Preferred Involvement of the Basal Ganglia After Lenticulostriate Infarction as a Possible Indicator of Different Gray and White Matter Vulnerability
Background and Purpose— Symptomatic progression is frequently observed in lacunar infarcts. The exact mechanisms of this phenomenon have not yet been clarified.
Summary of Cases— We report 2 patients with lenticulostriate artery infarcts that presented with skip lesions that were restricted to gray matter. One of the patients subsequently developed symptomatic deterioration; the other experienced no further neurological events.
Conclusions— A possible mechanism of differential vulnerability to ischemia of gray and white matter is considered. White matter may have a longer therapeutic time window for neuroprotective treatment than gray matter.
We report 2 patients with lenticulostriate artery (LSA) infarcts that presented with skip lesions that involved areas of gray matter separated by the unaffected white matter of the internal capsule. One of the patients subsequently developed motor function deterioration; the other experienced no further neurological events. Based on these findings, a possible mechanism that could explain the progression of symptoms is proposed.
To our knowledge, this is the first report focusing on the morphological characteristics of such skip lesions visualized by MRI. All images were obtained with a 1.5-T MRI (Gyroscan Intera; Philips Medical Systems), using thin-section DWI with a 3-mm slice thickness and no inter-slice gaps. This imaging method may have led to the more accurate characterization of these cases.1 Fiber tracking was performed by using the continuous tracking method available on Philips Research Integrated Development Environment (PRIDE) software.
A 65-year-old, right-handed man with a history of diabetes mellitus and coronary artery disease was admitted to our department because of right-sided weakness. On the morning of admission, the patient had come to the hospital for a regularly scheduled internal medical consultation. At 9:45 am, he suddenly developed weakness in his right arm and leg while in the hospital cafeteria. The patient was referred to a neurologist at 11:05 am, while the symptoms were resolving. His blood pressure was 154/80 mm Hg, and he had a regular pulse of 60 beats per minute. On neurological examination, power in his right face, arm, and leg was slightly reduced; there were no sensory changes. The patient was alert and had no cortical signs. The blood glucose level was 274 mg/dL. The initial MRI, done 5 hours after onset, showed DWI restriction in the left LSA territory (Figure 1). Intravenous plasma expander, ozagrel sodium (antithromboxan A2 inhibitor), and edaravone (radical scavenger) were started. Complete resolution of the symptoms occurred over the next hour. However, the next morning, the patient again developed right face, arm, and leg weakness, which progressed to a dense right hemiplegia on the third day. A second MRI, done on the fourth day, showed enlargement of the lesions, which now included the internal capsule. Magnetic resonance angiography showed a mild wall irregularity of the left middle cerebral artery. There was no evidence of artery-to-artery or heart-to-artery emboli on further examinations, which included carotid sonography, echocardiography, and a Holter ECG.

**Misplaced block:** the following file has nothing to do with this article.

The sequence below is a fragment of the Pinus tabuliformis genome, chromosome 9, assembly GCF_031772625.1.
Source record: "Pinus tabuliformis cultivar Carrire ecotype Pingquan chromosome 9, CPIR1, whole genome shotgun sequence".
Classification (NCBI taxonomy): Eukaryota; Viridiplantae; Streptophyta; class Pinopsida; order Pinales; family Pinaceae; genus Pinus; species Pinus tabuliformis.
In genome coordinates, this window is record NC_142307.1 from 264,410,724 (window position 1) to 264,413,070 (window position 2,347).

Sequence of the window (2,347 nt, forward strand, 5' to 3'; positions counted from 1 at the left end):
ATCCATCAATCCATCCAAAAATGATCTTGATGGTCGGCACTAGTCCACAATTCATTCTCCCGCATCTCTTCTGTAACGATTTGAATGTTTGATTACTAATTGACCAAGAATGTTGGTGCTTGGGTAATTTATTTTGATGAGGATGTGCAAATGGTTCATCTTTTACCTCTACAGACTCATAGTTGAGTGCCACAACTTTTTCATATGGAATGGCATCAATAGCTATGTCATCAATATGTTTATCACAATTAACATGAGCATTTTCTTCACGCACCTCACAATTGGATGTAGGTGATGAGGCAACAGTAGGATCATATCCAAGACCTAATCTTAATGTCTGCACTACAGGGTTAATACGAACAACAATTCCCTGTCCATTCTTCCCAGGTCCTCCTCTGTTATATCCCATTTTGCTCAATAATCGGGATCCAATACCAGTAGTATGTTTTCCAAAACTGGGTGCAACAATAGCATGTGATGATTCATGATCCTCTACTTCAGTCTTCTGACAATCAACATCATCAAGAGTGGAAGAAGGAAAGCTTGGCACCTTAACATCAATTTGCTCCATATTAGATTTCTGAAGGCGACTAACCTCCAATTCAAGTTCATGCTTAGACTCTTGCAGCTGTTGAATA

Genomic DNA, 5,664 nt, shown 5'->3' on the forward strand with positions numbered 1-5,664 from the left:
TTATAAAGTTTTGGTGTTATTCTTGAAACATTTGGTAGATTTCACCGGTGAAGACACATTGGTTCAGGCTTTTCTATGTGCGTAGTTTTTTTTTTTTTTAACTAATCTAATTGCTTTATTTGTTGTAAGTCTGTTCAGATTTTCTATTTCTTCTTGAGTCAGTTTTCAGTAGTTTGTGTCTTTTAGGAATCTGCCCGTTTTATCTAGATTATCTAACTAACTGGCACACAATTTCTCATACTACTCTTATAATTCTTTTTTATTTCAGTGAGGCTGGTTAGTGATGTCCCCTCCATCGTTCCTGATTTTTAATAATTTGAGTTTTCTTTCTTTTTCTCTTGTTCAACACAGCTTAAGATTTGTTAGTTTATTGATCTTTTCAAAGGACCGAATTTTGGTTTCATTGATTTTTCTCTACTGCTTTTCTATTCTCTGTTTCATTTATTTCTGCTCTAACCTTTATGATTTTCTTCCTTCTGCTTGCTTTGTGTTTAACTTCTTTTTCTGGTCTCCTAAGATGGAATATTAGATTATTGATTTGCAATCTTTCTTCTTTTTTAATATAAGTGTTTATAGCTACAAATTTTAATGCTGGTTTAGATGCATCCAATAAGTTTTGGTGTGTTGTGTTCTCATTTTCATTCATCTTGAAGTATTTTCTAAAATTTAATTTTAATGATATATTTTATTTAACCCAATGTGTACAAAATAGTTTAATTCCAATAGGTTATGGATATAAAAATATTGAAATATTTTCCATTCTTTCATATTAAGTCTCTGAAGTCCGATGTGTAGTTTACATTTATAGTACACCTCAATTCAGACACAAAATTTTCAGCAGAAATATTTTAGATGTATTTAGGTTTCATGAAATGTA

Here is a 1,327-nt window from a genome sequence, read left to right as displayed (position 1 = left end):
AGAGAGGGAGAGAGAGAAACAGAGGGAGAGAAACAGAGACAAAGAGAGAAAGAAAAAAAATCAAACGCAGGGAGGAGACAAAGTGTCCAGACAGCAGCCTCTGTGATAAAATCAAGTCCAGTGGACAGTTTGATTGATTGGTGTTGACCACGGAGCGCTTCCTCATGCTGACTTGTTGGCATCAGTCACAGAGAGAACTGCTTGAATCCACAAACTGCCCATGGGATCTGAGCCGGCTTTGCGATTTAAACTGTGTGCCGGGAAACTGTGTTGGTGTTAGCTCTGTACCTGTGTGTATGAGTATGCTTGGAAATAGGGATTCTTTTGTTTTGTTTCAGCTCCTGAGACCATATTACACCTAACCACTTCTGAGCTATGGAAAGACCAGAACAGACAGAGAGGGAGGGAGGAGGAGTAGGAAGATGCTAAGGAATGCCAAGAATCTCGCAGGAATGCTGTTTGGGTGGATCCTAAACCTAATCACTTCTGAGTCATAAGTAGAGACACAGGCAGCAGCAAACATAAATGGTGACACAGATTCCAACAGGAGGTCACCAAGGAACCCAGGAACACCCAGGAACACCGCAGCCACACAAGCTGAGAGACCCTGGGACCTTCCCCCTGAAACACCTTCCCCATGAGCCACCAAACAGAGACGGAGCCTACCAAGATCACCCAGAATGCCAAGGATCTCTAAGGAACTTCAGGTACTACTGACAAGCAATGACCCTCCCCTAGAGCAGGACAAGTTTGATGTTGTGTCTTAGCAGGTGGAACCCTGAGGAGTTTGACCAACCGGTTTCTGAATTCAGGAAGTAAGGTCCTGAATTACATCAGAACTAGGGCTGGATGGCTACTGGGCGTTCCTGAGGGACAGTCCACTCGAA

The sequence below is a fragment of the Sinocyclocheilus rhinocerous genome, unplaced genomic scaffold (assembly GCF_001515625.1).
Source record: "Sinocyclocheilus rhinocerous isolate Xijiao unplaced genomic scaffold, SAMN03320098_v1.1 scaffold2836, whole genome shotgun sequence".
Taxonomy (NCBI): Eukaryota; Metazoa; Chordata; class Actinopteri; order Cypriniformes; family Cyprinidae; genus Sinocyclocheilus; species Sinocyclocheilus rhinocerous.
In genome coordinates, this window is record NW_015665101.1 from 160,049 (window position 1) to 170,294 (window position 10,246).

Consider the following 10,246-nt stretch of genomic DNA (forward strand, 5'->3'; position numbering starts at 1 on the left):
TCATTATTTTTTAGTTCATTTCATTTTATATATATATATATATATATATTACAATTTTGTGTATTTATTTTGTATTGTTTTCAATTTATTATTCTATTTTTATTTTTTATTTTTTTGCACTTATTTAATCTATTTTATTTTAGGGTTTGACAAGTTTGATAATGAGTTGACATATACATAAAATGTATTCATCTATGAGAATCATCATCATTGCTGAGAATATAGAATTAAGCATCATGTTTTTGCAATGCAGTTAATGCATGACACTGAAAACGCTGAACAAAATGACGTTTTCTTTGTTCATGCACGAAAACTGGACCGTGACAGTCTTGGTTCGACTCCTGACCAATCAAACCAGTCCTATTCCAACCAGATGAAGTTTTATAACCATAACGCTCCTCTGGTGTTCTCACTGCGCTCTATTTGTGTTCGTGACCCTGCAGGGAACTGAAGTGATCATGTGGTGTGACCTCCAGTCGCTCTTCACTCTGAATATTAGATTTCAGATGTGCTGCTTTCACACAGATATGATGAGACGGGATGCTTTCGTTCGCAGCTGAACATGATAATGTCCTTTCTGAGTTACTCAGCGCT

A 64-year-old, left-handed woman with a history of hypertension and hypercholesterolemia developed left hand clumsiness at about 5:30 am. The symptom resolved in 30 minutes. At about 7:00 am she developed left arm and leg weakness with profound dysarthria. These symptoms resolved as she was waiting for the ambulance. The neurological examination done at 7:30 am in the emergency room was normal, but, at 8:50 am, the patient’s symptoms returned, and she developed a dense left hemiplegia involving her face, arm, and leg; there were no cortical signs. The patient’s blood pressure was 158/101 mm Hg with a regular pulse of 69 beats per minute. Intravenous argatroban and edaravone were started, and the symptoms completely resolved at about noon. The initial MRI, done 80 hours after onset, showed DWI restriction in the right LSA territory (Figure 2). There was no evidence to suggest artery-to-artery or heart-to-artery emboli on further examinations. A second MRI, done on the 13th day, showed no enlargement of the lesions. The patient developed no further neurological events. A third MRI, done 5 months after onset, showed high signal intensities on T2-weighted imaging in the same areas of DWI restriction seen on the initial MRI.